June 20, 2000 -- Music. It does a body good. Physical therapy may help keep Parkinson's disease patients limber, but now researchers have found that music therapy may help them move faster -- and make them happier.
This is the first time that music therapy's effect on Parkinson's has been objectively studied, the Italian researchers say, and their results appear in the latest issue of the journal Psychosomatic Medicine.
Parkinson's disease is a progressive, incurable nervous system disease that is characterized by difficulties walking, moving, and by uncontrollable tremors. It's caused by a decrease in brain cells that create dopamine, a chemical that is important for regulating body movement. Often, improving patients' ability to move and walk can help improve their well-being.
Thirty-two Parkinson's patients with mild to moderate disability participated in the study. They were divided into two equal groups -- one group went through three months of weekly physical therapy sessions; the other had weekly music therapy sessions. The latter consisted of listening to music, creating it on instruments, and moving to it rhythmically.
The researchers noted that physical therapy improved stiffness -- but did not have a significant effect on overall daily performance. Music therapy did. Patients reported improved ability to do such tasks as cut food and get dressed, and said they were less likely to fall or experience the sudden freezing-up of muscles that occurs with Parkinson's. Also patients with Parkinson's sometimes have trouble initiating movement, and music therapy improved this problem -- possibly because of its rhythmical quality, the authors suggest.
But the patients' emotional response to the music could also have affected their ability to move, they say, by activating a particular pathway in the brain that is thought to help regulate some movements. But either way, the patients were happier when listening to music, and it increased their motivation.
Enrico Fazzini, MD, a neurologist at New York University Medical Center, says the effectiveness of music therapy is linked to what Parkinson's disease takes away from patients: their ability to move automatically -- for example, their ability to ride a bike without thinking about it. "[With Parkinson's] people have to bring walking [or biking] into their consciousness. ... They have to bring into consciousness what was previously unconscious. Anything that helps them do that will help them to move."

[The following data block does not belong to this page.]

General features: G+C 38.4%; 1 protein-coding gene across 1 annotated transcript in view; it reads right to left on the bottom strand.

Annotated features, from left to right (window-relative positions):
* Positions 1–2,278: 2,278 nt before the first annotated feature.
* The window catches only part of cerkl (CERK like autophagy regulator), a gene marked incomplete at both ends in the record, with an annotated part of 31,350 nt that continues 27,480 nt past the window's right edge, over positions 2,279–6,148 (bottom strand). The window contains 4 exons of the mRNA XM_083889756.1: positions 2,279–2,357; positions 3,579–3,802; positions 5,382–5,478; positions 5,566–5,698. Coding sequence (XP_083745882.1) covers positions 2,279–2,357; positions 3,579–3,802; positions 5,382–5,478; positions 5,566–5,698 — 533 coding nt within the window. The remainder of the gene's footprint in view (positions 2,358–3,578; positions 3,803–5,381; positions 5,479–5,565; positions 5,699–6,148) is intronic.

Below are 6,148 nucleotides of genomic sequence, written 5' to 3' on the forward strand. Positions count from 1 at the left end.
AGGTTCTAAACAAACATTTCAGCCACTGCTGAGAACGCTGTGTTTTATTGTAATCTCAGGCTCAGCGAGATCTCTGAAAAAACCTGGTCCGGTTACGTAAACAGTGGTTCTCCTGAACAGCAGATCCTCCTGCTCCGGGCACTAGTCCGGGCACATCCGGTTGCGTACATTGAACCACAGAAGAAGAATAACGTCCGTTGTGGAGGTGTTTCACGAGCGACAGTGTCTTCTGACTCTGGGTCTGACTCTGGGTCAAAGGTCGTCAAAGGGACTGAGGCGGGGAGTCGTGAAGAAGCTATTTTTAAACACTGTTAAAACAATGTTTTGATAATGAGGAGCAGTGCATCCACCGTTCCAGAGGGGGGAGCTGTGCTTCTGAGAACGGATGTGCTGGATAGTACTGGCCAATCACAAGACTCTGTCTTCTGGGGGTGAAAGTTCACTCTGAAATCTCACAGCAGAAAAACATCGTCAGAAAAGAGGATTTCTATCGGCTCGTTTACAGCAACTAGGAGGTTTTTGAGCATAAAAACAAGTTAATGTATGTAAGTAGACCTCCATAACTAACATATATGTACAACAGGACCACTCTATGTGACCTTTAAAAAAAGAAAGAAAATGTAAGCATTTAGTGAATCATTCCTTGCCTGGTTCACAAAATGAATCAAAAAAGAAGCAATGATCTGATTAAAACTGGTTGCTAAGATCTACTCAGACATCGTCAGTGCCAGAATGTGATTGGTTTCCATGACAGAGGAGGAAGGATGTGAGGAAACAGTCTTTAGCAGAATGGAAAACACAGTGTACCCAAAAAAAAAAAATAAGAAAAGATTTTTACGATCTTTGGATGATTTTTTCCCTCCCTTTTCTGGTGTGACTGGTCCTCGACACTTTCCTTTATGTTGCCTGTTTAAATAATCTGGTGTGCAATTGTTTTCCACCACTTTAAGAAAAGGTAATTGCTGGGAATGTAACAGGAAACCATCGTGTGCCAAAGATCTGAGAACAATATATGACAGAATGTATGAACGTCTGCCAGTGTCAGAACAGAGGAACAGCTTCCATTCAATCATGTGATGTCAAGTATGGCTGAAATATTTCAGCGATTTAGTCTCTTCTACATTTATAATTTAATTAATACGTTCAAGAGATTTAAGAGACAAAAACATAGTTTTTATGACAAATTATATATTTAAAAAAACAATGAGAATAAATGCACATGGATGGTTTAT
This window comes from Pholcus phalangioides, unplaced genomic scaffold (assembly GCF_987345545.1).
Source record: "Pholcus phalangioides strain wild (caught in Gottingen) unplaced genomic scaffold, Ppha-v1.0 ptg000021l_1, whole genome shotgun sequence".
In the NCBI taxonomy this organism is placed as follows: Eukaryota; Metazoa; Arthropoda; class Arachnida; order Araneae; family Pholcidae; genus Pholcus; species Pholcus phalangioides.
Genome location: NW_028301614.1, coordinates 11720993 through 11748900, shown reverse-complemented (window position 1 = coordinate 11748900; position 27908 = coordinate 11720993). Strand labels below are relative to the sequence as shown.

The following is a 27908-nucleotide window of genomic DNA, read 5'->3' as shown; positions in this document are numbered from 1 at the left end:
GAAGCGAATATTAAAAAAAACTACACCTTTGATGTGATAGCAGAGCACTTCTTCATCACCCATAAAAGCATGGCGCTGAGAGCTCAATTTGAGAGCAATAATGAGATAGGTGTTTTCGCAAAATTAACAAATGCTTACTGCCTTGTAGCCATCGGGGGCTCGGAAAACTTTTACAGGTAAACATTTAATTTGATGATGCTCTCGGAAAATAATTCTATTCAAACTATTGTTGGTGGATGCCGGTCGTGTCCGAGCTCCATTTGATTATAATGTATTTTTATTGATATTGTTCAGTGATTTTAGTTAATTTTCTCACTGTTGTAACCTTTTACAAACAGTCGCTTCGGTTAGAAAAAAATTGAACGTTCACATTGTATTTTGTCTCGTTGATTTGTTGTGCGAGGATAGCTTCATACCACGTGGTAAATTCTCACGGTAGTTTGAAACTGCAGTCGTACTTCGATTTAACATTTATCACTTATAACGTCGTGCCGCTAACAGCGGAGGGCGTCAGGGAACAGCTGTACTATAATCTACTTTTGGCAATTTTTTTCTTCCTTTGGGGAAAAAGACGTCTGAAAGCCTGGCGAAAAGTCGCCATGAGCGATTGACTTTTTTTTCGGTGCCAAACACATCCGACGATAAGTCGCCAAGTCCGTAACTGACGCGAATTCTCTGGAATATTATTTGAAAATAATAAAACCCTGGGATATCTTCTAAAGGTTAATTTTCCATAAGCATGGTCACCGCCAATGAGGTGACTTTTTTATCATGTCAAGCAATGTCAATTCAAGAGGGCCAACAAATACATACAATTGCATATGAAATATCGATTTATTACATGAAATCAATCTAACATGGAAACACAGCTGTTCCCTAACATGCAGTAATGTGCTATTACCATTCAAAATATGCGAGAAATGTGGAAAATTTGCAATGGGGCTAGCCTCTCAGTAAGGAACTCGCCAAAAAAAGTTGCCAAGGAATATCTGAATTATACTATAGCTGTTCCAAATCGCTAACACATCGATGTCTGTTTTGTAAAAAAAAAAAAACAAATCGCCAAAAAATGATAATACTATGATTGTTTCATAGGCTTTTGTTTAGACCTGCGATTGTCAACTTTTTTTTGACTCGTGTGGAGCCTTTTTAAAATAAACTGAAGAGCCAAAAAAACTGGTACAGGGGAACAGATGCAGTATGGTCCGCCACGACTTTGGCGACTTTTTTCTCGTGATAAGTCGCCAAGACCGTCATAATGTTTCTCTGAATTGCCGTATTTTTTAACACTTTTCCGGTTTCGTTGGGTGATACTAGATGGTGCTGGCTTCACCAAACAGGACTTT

Music can do that, Fazzini says -- sometimes dramatically. "A lot of times Parkinson's patients can dance beautifully when they can't walk. I have people who can barely take a step, but they can dance. Because they bring the unconscious into the conscious."
In other words, they know where to put their feet because the music is giving them a cue: the beat. By the same token, he says, some Parkinson's patients walk better in soft sand than on firmer ground because they use the feeling of sinking as a prompt to raise their feet.
Fazzini, who also runs a Parkinson's web site, says many Parkinson's patients have to do without music therapy to help them with activities like walking, because of the need to take music with them. "A lot of times these people are older, and you want them to [be able to] hear what's going on," -- such as the approach of a car, he says.
Lucy Irizarry, a social worker for the National Parkinson's Foundation in Miami, Fla., is a big fan of music therapy. Twice a week she oversees 30 patients in a day care setting. She's convinced of the importance of music in their lives.
"It helps the patients use their voice," she says. "It also helps them socially and emotionally. The songs are the old ones. ... It stimulates them." And, she adds, it helps them to remember.